‘Parable of the Little Pig’ Portrays Identity in Christ
March 2, 2011
Although the "parable of the little pig" cannot be found in the Bible, Mike Breen used the story to convey the theme of a relationship with God to OBU students.
Breen spoke during a weekly chapel service on Wednesday, March 2. A speaker on the topics of mission, leadership, discipleship and theology, Breen leads 3DM, the global home for an organic movement of biblical discipleship and missional church that is centered in the United States. He previously served as senior rector at St. Thomas Sheffield in England.
Breen's message continued OBU's annual chapel theme, "Unadorned: A Return to the Simplicity of the Gospel" based on the book "Mere Christianity" by C.S. Lewis. He spoke on the themes of relationship with God and responsibility to the Kingdom of God.
Breen said every person who bears the name "Christian" participates in the identity of Jesus Christ. He read the Scripture found in Matthew 3:13-17, in which Jesus went to the Jordan River to be baptized. After Jesus was baptized, the Bible says God's voice proclaimed: "This is my beloved Son. I am well pleased." Simply put, Breen said, God said, "I love him, and I'm proud of him."
"The wonder of the Gospel is this: This very morning, in your hearts, if you'll attend to the voice, the Father says the same thing to you," Breen said. "Our Father in heaven says this to you: ‘You're my child. I love you. And I'm proud of you.'"
Breen said while people may not see any reason God would be proud of them, God gathers his children and sees them through the identity of Jesus Christ. He used a parable to teach about God's love.
In the parable of the pig, Breen told about a little pig that loved being a pig. He wallowed in the mud, ate slop and lived in a pig sty. He thought he had the best life.
One day, the little pig saw a shepherd walking across the farmyard, followed by his sheep. In his little piggly heart, Breen said the little pig began wanting to be a sheep. With each passing day, the little pig wanted to be a sheep more and more.
One morning, the shepherd went to the pig sty and said, "Hello, little pig." The pig replied, "Oink," which Breen translated as "Good morning, shepherd." The shepherd asked, "Would you like to be a sheep?" The pig replied, "Yes, please."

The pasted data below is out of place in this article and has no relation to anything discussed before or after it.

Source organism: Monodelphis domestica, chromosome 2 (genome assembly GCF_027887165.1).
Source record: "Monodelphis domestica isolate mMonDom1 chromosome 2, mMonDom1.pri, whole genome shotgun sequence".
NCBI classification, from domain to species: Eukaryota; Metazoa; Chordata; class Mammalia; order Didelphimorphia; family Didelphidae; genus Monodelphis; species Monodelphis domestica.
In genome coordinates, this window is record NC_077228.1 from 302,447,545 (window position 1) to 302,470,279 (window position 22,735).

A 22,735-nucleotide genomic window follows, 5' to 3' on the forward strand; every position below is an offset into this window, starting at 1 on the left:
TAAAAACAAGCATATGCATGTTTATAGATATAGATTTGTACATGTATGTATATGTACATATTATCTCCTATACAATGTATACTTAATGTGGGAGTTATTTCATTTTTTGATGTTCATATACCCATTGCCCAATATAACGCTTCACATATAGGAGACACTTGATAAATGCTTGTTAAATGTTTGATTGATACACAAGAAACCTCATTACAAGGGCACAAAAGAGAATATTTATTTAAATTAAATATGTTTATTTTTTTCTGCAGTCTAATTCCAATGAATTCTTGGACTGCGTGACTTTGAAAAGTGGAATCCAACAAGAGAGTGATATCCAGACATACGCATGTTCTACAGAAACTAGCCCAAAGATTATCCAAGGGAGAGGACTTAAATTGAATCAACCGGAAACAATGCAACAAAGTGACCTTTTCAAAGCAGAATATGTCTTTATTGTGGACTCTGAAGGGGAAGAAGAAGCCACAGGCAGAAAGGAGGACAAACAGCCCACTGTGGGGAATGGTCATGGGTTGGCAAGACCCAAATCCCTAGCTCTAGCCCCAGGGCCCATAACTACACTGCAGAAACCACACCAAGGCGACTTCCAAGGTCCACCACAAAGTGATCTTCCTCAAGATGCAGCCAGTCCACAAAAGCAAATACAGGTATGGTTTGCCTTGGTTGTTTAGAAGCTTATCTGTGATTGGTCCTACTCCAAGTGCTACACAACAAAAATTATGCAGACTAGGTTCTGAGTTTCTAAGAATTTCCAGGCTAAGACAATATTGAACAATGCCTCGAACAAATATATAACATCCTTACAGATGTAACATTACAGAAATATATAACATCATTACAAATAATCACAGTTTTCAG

The shepherd explained the pig could become a sheep only if the shepherd gave him an operation to replace his little piggly heart with a little sheep heart. Over time, the pig would notice that his little curly tail was straightening, he would begin growing wool and his "oink" would turn into a "baa." The little pig agreed to the operation. Just as the shepherd said, the pig soon began turning into a sheep. Day after day, he followed the shepherd to the pasture and ate grass and grew wool.
But one day, as the sheep returned to the farmyard, other pigs called to the pig-turned-sheep. They enticed him to come to a party in the pig sty. The thought stuck with the little pig-turned-sheep, and he eventually accepted the invitation. In the dark of night, he slipped into the pig sty for the party. He wallowed in the mud and ate the slop.
The next morning, the little pig-turned-sheep was ashamed of his wool matted with pig sty mud and his pig-slop breath. He thought he could never return to the shepherd. But the shepherd came to the little pig-turned-sheep, and he said, "Little sheep, we need to give you a bath." Without another word, the shepherd took the little sheep to the pasture and bathed him. The little sheep never wandered back to the pig sty alone, because he was grateful for what the shepherd had done for him.
In the parable, the little pig-turned-sheep represents a person who chooses to give up a former life to follow Jesus Christ, and the shepherd represents God's love through Jesus. Breen encouraged the students to be free from the isolation and guilt of past sins, and to embrace the identity of Christ.
"The transformation that happens in your heart when you accept Christ is one God is committed to," Breen said. "Even when we fail, God does not fail us."